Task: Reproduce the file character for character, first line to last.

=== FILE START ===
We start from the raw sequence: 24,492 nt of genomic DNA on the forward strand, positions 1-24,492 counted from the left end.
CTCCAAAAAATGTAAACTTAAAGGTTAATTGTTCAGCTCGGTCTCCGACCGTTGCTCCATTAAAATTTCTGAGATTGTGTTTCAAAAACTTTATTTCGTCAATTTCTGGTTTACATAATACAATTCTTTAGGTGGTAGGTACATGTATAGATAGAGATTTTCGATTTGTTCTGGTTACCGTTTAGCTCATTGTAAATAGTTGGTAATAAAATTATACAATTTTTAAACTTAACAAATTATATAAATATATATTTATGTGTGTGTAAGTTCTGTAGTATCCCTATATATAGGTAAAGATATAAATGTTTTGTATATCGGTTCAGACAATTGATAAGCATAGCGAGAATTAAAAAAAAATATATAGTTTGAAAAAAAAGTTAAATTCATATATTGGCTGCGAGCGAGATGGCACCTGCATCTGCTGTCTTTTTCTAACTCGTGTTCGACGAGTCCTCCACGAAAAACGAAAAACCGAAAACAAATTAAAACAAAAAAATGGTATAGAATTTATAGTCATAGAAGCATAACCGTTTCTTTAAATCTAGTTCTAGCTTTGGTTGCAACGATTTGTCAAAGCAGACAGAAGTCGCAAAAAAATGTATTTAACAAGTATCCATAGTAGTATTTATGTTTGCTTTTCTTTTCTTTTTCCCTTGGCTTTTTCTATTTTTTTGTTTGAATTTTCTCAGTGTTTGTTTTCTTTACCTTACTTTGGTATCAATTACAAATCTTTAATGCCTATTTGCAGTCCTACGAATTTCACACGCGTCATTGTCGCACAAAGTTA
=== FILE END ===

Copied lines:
We start from the raw sequence: 24,492 nt of genomic DNA on the forward strand, positions 1-24,492 counted from the left end.
CTCCAAAAAATGTAAACTTAAAGGTTAATTGTTCAGCTCGGTCTCCGACCGTTGCTCCATTAAAATTTCTGAGATTGTGTTTCAAAAACTTTATTTCGTCAATTTCTGGTTTACATAATACAATTCTTTAGGTGGTAGGTACATGTATAGATAGAGATTTTCGATTTGTTCTGGTTACCGTTTAGCTCATTGTAAATAGTTGGTAATAAAATTATACAATTTTTAAACTTAACAAATTATATAAATATATATTTATGTGTGTGTAAGTTCTGTAGTATCCCTATATATAGGTAAAGATATAAATGTTTTGTATATCGGTTCAGACAATTGATAAGCATAGCGAGAATTAAAAAAAAATATATAGTTTGAAAAAAAAGTTAAATTCATATATTGGCTGCGAGCGAGATGGCACCTGCATCTGCTGTCTTTTTCTAACTCGTGTTCGACGAGTCCTCCACGAAAAACGAAAAACCGAAAACAAATTAAAACAAAAAAATGGTATAGAATTTATAGTCATAGAAGCATAACCGTTTCTTTAAATCTAGTTCTAGCTTTGGTTGCAACGATTTGTCAAAGCAGACAGAAGTCGCAAAAAAATGTATTTAACAAGTATCCATAGTAGTATTTATGTTTGCTTTTCTTTTCTTTTTCCCTTGGCTTTTTCTATTTTTTTGTTTGAATTTTCTCAGTGTTTGTTTTCTTTACCTTACTTTGGTATCAATTACAAATCTTTAATGCCTATTTGCAGTCCTACGAATTTCACACGCGTCATTGTCGCACAAAGTTA